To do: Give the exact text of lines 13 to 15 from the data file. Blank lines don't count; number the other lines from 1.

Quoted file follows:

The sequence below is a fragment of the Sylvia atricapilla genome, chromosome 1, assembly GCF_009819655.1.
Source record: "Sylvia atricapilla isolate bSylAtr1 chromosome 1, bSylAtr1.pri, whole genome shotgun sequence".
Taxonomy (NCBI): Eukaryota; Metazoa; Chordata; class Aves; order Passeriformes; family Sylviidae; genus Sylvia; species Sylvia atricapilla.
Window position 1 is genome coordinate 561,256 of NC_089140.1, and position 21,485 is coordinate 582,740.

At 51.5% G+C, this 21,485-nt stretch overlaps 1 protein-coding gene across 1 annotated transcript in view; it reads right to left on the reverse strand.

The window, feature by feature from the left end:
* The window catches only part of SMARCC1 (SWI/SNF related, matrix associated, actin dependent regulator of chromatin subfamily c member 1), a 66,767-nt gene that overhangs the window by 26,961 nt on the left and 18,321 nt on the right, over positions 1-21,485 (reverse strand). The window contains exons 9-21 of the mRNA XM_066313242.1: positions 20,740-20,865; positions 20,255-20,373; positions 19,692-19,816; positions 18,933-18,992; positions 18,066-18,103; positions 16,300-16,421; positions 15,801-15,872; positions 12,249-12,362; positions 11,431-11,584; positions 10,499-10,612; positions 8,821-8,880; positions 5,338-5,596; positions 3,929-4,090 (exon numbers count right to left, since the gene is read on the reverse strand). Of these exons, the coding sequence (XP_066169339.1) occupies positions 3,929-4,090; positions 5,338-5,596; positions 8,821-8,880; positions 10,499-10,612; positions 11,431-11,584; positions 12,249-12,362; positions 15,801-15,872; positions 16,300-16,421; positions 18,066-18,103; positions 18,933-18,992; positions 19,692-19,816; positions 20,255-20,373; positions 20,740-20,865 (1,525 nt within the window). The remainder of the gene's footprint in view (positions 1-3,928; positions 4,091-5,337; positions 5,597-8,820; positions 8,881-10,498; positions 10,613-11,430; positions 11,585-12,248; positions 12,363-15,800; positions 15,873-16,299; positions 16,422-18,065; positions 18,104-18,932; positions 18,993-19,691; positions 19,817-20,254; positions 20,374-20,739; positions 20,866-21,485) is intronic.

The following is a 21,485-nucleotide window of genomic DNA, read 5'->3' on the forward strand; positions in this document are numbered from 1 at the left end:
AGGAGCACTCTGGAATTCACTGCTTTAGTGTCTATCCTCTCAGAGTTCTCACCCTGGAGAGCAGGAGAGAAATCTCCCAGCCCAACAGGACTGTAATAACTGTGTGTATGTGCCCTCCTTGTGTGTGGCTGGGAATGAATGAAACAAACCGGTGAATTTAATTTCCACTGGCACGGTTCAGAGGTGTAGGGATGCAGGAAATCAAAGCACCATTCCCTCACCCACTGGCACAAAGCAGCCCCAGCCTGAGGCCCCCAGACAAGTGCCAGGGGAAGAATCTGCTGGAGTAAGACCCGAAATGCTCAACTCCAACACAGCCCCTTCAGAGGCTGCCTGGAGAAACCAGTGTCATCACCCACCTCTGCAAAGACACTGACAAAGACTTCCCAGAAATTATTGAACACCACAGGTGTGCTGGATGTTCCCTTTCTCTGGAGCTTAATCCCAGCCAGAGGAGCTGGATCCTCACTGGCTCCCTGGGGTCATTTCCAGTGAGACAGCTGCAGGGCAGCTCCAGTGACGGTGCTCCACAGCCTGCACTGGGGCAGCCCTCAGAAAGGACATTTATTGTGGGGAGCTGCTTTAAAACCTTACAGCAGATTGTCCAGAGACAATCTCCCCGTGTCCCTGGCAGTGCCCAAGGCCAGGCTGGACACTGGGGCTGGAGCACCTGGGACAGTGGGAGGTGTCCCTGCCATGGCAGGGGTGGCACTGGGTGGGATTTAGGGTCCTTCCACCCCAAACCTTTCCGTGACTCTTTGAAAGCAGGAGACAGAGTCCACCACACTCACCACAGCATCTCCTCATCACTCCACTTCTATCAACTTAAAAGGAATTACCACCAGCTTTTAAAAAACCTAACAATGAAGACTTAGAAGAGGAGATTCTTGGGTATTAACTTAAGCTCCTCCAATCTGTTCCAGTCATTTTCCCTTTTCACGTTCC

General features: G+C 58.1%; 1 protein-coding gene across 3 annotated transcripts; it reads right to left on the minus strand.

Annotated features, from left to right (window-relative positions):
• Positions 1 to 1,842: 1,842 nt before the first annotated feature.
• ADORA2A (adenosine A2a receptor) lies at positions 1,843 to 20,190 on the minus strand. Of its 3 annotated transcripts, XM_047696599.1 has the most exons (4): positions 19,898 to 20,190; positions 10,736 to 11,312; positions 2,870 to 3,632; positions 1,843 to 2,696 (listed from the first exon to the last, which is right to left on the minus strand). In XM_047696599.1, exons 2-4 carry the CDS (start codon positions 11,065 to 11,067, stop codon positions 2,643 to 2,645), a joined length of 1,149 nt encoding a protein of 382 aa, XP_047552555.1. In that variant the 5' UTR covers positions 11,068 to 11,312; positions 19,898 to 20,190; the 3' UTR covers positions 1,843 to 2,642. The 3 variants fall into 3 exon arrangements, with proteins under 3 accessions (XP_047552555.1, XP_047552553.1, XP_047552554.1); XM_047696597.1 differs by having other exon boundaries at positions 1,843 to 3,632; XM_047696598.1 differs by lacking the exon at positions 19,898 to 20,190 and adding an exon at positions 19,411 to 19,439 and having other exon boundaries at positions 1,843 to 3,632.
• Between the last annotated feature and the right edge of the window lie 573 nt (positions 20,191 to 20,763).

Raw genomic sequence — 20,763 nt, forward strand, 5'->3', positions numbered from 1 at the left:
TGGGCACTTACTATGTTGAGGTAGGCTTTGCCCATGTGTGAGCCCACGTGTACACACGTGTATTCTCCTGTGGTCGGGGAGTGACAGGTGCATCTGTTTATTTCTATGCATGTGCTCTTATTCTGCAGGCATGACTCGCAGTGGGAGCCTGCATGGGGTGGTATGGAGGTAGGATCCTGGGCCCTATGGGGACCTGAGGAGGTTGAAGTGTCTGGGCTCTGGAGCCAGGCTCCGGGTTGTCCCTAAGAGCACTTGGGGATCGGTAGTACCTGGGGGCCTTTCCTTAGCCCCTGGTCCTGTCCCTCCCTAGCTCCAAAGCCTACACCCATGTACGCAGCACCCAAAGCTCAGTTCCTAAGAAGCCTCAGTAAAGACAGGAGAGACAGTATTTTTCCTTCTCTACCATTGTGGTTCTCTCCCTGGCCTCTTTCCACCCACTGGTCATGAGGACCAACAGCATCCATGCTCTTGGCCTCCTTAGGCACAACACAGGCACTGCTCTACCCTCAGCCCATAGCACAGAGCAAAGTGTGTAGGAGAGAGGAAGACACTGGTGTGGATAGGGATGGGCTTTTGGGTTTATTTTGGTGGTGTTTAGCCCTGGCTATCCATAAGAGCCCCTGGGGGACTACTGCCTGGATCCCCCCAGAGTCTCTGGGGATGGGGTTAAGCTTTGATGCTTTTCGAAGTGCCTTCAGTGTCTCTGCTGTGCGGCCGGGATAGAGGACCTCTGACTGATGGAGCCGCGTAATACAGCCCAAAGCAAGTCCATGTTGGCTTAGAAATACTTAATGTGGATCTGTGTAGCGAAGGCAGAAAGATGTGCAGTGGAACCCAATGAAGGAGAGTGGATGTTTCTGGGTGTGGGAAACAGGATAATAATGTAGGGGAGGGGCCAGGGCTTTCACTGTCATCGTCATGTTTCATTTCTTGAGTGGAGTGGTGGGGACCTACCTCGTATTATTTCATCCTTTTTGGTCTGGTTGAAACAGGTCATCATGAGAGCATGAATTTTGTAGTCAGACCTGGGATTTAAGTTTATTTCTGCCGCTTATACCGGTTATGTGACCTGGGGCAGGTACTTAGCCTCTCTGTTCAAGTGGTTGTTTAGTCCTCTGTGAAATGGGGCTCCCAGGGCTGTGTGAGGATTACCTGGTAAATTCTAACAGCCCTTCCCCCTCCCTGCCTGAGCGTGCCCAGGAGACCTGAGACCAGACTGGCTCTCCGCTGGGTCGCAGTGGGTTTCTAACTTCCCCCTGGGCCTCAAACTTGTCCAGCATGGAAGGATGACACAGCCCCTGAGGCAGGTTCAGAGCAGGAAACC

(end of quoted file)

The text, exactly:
• ADORA2A (adenosine A2a receptor) lies at positions 1,843 to 20,190 on the minus strand. Of its 3 annotated transcripts, XM_047696599.1 has the most exons (4): positions 19,898 to 20,190; positions 10,736 to 11,312; positions 2,870 to 3,632; positions 1,843 to 2,696 (listed from the first exon to the last, which is right to left on the minus strand). In XM_047696599.1, exons 2-4 carry the CDS (start codon positions 11,065 to 11,067, stop codon positions 2,643 to 2,645), a joined length of 1,149 nt encoding a protein of 382 aa, XP_047552555.1. In that variant the 5' UTR covers positions 11,068 to 11,312; positions 19,898 to 20,190; the 3' UTR covers positions 1,843 to 2,642. The 3 variants fall into 3 exon arrangements, with proteins under 3 accessions (XP_047552555.1, XP_047552553.1, XP_047552554.1); XM_047696597.1 differs by having other exon boundaries at positions 1,843 to 3,632; XM_047696598.1 differs by lacking the exon at positions 19,898 to 20,190 and adding an exon at positions 19,411 to 19,439 and having other exon boundaries at positions 1,843 to 3,632.
• Between the last annotated feature and the right edge of the window lie 573 nt (positions 20,191 to 20,763).

Raw genomic sequence — 20,763 nt, forward strand, 5'->3', positions numbered from 1 at the left: